Short interest in the so-called FAANG tech stocks reached $27.66 billion on Monday, and nervous investors who placed these bearish bets enjoyed a two-day mark-to-market gain of $1.62 billion, or 5.86%, during the tech pullback on Friday and Monday, according to a June 13 research report from S3 Partners LLC. The FAANG stocks include Facebook Inc. (FB), Amazon.com Inc. (AMZN), Apple Inc. (AAPL), Netflix Inc. (NFLX) and Alphabet Inc., the parent of Google. In their analysis, S3 Partners included both the Alphabet Inc. Class A shares (GOOGL) and the Class C shares (GOOG).

As a sign of growing bearish sentiment, short interest in the FAANG stocks as a group increased by a net $5.42 billion over the 30 days ending on June 12, per S3 Partners. Apple led the group with a $4.67 billion increase in short interest, while short interest declined for Facebook and Netflix. As a point of comparison, short interest in the 10 most shorted non-FAANG tech stocks reached $23.99 billion on Monday, and the mark-to-market gain during the two-day tech selloff on this group of shorts was only 0.56%, S3 Partners calculates.

 

 

Why FAANG Stocks Got Bitten

As S3 Partners analyzed the situation, the largest and most popular holdings, most notably the FAANG stocks, were the most likely candidates for selling by long investors who wanted "to not only reduce their market exposure, but also to realize profits before they vaporized." Furthermore, S3 Partners finds that the tech downdraft on June 9 and 12 was the result of selling by long investors, and was not produced by a sudden surge in short interest that drove down prices. Short interest in the FAANG stocks increased by only $187 million, or 0.78%, from June 8 to 12, per S3 Partners, and this was only 0.29% of the $64.6 billion in aggregate trading volume for these stocks during the two-day selloff.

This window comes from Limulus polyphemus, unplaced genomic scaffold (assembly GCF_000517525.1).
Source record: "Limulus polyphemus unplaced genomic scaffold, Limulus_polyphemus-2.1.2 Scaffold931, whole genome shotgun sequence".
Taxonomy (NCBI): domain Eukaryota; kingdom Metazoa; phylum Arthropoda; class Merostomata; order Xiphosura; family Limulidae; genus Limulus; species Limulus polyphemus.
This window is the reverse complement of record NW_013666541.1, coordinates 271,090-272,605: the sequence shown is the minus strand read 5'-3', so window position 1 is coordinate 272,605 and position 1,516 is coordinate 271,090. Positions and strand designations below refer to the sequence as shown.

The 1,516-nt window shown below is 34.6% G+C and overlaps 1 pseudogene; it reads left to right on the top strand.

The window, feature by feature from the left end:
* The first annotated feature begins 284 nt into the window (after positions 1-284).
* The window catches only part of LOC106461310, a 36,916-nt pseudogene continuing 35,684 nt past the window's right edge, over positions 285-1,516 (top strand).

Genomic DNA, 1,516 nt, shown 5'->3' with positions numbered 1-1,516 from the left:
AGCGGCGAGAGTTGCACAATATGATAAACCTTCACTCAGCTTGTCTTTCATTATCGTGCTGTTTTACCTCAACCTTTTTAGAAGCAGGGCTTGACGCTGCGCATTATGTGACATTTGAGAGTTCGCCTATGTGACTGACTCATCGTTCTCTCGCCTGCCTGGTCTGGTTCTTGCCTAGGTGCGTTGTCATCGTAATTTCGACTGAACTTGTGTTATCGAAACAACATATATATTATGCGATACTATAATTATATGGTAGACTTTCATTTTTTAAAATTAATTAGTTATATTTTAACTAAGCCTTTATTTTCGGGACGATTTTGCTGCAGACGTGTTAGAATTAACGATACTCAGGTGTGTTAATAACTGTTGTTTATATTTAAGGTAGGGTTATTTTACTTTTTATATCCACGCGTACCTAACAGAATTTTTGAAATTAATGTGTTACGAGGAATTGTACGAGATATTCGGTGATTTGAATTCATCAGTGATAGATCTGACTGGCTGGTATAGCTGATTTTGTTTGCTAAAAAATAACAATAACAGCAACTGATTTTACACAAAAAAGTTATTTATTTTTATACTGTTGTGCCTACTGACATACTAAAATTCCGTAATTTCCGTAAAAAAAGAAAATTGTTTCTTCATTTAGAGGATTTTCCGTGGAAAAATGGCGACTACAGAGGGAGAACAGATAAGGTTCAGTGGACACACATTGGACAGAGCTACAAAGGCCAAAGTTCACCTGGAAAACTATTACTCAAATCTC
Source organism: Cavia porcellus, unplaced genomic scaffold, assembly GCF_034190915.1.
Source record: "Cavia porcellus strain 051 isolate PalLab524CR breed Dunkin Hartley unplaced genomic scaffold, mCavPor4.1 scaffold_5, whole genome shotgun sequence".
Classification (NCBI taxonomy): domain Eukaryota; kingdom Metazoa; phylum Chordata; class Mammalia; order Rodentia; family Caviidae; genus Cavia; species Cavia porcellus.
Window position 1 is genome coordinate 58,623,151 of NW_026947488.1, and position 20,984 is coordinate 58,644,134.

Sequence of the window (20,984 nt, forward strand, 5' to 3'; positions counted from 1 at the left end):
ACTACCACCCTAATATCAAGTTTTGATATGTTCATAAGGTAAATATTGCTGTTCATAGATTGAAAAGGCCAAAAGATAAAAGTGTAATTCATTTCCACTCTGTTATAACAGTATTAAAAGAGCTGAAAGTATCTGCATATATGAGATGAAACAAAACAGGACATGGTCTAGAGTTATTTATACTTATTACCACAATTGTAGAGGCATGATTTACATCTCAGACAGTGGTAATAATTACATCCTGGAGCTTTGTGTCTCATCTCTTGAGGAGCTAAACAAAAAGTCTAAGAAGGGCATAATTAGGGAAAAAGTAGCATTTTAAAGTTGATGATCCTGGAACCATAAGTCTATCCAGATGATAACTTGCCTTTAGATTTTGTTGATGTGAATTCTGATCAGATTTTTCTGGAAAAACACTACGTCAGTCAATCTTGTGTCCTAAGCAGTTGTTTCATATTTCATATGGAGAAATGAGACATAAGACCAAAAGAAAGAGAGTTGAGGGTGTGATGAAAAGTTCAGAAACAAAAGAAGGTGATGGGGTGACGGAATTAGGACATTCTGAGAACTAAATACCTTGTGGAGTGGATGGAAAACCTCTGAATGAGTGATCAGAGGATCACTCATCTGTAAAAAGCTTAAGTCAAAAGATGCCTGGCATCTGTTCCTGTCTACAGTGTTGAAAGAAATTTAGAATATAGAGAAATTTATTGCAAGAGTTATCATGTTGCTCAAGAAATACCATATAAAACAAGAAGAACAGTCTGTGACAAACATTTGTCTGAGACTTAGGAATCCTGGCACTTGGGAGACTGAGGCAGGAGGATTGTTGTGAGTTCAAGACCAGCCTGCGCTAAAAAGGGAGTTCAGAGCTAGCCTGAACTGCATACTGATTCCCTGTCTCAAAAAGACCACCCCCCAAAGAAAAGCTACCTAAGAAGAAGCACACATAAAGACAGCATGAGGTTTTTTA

When tech rebounds, S3 Partners expects that long investors again will concentrate their buying in the FAANG stocks. For the year to date through June 12, shorting the FAANG stocks has proved to be a losing bet, producing a $3.5 billion mark-to-market loss per S3 Partners' calculations. (For more, see also: Tech Stocks May Be Both Cheap--and Risky.)

Retailers Sold Short

Looking all stocks in the very broad-based S&P 1500 Index, also known as the S&P Composite Index, Bespoke Investment Group identified the 25 most heavily shorted stocks as of May 31. While S3 Partners calculated the market value of short interest, Bespoke looked at short interest strictly in terms of the number of shares, and selected the 25 stocks with largest percentages of short interest relative to their shares of floating stock. These percentages ranged from 31.98% to 50.92%. None of the tech stocks analyzed by S3 Partners were on Bespoke's list.

For the month to date through June 13, only four of the 25 stocks on Bespoke's list were down. In fact, 19 beat the gain on the S&P 1500 over the same period, per Bespoke's calculations. While short interest in high-flying tech stocks is driven by concerns that they are due for a correction, short interest in struggling retailers results from concerns about their long-term viability. Nonetheless, some of the bears have not done well lately.

Department store Dillard's Inc. (DDS) and upscale hamburger chain Shake Shack Inc. (SHAK) top Bespoke's list, both with short interest as a percentage of float that exceeds 50%. In addition to Dillard's, this list also includes seven other brick-and-mortar retailers: general merchandiser Fred's Inc. (FRED), Restoration Hardware parent RH (RH), Big 5 Sporting Goods Corp. (BGFV), department store JC Penney Co.Inc. (JCP), household durable goods lessor Rent-A-Center Inc. (RCII), fashion retailer Stein Mart Inc. (SMRT) and closeout store Big Lots Inc. (BIG). Despite widespread ills in brick-and-mortar retailing, for the month-to-date through June 13, from this group only Fred's and RH dropped in price, per Bespoke. (For more, see also: Sears, J. Crew, Claire's Are Bankruptcy Risks.)

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